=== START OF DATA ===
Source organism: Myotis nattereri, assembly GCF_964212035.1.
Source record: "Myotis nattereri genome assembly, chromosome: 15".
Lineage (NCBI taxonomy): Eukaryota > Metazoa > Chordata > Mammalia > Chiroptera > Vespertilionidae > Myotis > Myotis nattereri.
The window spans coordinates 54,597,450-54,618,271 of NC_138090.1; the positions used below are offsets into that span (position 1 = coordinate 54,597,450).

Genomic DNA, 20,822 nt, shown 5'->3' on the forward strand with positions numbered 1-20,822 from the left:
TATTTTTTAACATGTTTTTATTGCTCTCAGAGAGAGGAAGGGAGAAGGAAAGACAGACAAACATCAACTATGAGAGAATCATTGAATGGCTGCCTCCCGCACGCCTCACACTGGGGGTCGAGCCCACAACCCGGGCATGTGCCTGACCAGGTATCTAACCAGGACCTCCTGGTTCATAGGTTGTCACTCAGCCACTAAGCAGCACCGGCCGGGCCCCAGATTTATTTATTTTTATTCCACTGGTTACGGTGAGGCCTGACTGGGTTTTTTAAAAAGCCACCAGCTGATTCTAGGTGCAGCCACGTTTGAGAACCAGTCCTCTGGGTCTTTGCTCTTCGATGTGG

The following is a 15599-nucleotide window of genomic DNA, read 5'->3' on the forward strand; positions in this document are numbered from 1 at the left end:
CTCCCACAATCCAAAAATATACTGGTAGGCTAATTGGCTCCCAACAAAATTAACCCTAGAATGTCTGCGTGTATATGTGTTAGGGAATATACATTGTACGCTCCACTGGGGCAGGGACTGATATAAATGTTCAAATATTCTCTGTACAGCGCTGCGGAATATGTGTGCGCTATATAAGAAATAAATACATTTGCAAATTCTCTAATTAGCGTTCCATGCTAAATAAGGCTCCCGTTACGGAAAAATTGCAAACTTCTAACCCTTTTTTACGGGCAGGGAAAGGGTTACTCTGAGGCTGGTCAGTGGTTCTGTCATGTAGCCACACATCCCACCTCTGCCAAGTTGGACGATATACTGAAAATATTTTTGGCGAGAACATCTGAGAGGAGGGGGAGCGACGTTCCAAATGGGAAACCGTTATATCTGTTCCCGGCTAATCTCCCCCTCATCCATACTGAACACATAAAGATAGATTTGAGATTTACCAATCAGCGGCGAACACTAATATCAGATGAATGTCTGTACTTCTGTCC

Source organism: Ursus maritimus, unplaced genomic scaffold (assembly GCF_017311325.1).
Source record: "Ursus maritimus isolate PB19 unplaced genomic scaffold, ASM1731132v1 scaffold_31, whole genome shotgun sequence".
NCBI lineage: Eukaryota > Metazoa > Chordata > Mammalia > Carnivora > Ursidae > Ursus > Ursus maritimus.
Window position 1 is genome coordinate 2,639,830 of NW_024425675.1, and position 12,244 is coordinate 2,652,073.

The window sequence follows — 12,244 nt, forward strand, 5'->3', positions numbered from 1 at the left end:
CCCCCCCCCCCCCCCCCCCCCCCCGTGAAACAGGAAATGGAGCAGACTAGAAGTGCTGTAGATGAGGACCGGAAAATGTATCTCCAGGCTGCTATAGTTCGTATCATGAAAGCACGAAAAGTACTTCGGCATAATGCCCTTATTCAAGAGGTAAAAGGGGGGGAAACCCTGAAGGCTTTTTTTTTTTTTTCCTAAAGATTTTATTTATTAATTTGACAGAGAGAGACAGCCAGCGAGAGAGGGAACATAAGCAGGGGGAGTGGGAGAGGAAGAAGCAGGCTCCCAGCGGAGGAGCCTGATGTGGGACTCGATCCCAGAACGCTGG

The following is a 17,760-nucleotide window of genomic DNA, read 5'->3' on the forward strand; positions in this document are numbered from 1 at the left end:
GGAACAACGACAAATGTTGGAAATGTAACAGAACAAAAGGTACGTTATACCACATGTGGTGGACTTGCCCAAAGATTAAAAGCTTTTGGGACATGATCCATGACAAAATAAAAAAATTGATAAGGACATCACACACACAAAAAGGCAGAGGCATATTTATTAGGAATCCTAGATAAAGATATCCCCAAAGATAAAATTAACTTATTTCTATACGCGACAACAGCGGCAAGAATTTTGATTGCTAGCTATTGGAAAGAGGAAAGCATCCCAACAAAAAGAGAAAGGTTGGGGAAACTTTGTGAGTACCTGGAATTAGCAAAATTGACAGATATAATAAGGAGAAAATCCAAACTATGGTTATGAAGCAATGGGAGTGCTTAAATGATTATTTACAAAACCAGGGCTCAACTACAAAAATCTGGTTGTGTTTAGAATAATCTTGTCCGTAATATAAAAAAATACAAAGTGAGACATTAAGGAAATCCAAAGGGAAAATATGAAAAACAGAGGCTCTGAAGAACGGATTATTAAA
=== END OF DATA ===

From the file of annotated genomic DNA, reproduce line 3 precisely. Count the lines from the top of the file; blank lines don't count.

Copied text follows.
Lineage (NCBI taxonomy): Eukaryota > Metazoa > Chordata > Mammalia > Chiroptera > Vespertilionidae > Myotis > Myotis nattereri.